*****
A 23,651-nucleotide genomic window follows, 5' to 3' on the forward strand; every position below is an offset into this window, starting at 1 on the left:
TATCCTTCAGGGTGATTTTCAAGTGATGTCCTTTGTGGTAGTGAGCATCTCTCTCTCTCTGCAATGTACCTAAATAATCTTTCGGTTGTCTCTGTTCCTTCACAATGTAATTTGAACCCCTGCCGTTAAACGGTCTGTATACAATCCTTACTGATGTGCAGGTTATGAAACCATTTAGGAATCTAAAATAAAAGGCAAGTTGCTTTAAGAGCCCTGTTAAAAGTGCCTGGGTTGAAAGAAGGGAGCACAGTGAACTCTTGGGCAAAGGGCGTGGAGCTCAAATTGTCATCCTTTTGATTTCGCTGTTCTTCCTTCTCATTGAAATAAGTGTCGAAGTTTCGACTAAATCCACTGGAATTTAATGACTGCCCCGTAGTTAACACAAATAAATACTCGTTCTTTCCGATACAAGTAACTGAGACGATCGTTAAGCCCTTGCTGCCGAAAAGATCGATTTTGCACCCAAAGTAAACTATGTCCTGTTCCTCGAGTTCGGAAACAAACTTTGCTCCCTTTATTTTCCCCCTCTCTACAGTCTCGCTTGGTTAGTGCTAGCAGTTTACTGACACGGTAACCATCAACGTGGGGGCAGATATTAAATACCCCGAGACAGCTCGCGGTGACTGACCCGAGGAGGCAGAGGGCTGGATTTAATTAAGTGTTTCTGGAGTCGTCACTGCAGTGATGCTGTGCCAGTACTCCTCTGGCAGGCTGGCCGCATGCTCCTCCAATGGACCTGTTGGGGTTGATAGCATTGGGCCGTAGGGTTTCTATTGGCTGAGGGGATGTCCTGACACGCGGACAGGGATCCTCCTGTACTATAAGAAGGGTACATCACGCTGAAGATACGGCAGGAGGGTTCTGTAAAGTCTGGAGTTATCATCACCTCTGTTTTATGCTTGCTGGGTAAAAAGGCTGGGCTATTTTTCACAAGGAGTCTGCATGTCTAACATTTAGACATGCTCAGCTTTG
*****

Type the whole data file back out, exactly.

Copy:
A 23,651-nucleotide genomic window follows, 5' to 3' on the forward strand; every position below is an offset into this window, starting at 1 on the left:
TATCCTTCAGGGTGATTTTCAAGTGATGTCCTTTGTGGTAGTGAGCATCTCTCTCTCTCTGCAATGTACCTAAATAATCTTTCGGTTGTCTCTGTTCCTTCACAATGTAATTTGAACCCCTGCCGTTAAACGGTCTGTATACAATCCTTACTGATGTGCAGGTTATGAAACCATTTAGGAATCTAAAATAAAAGGCAAGTTGCTTTAAGAGCCCTGTTAAAAGTGCCTGGGTTGAAAGAAGGGAGCACAGTGAACTCTTGGGCAAAGGGCGTGGAGCTCAAATTGTCATCCTTTTGATTTCGCTGTTCTTCCTTCTCATTGAAATAAGTGTCGAAGTTTCGACTAAATCCACTGGAATTTAATGACTGCCCCGTAGTTAACACAAATAAATACTCGTTCTTTCCGATACAAGTAACTGAGACGATCGTTAAGCCCTTGCTGCCGAAAAGATCGATTTTGCACCCAAAGTAAACTATGTCCTGTTCCTCGAGTTCGGAAACAAACTTTGCTCCCTTTATTTTCCCCCTCTCTACAGTCTCGCTTGGTTAGTGCTAGCAGTTTACTGACACGGTAACCATCAACGTGGGGGCAGATATTAAATACCCCGAGACAGCTCGCGGTGACTGACCCGAGGAGGCAGAGGGCTGGATTTAATTAAGTGTTTCTGGAGTCGTCACTGCAGTGATGCTGTGCCAGTACTCCTCTGGCAGGCTGGCCGCATGCTCCTCCAATGGACCTGTTGGGGTTGATAGCATTGGGCCGTAGGGTTTCTATTGGCTGAGGGGATGTCCTGACACGCGGACAGGGATCCTCCTGTACTATAAGAAGGGTACATCACGCTGAAGATACGGCAGGAGGGTTCTGTAAAGTCTGGAGTTATCATCACCTCTGTTTTATGCTTGCTGGGTAAAAAGGCTGGGCTATTTTTCACAAGGAGTCTGCATGTCTAACATTTAGACATGCTCAGCTTTG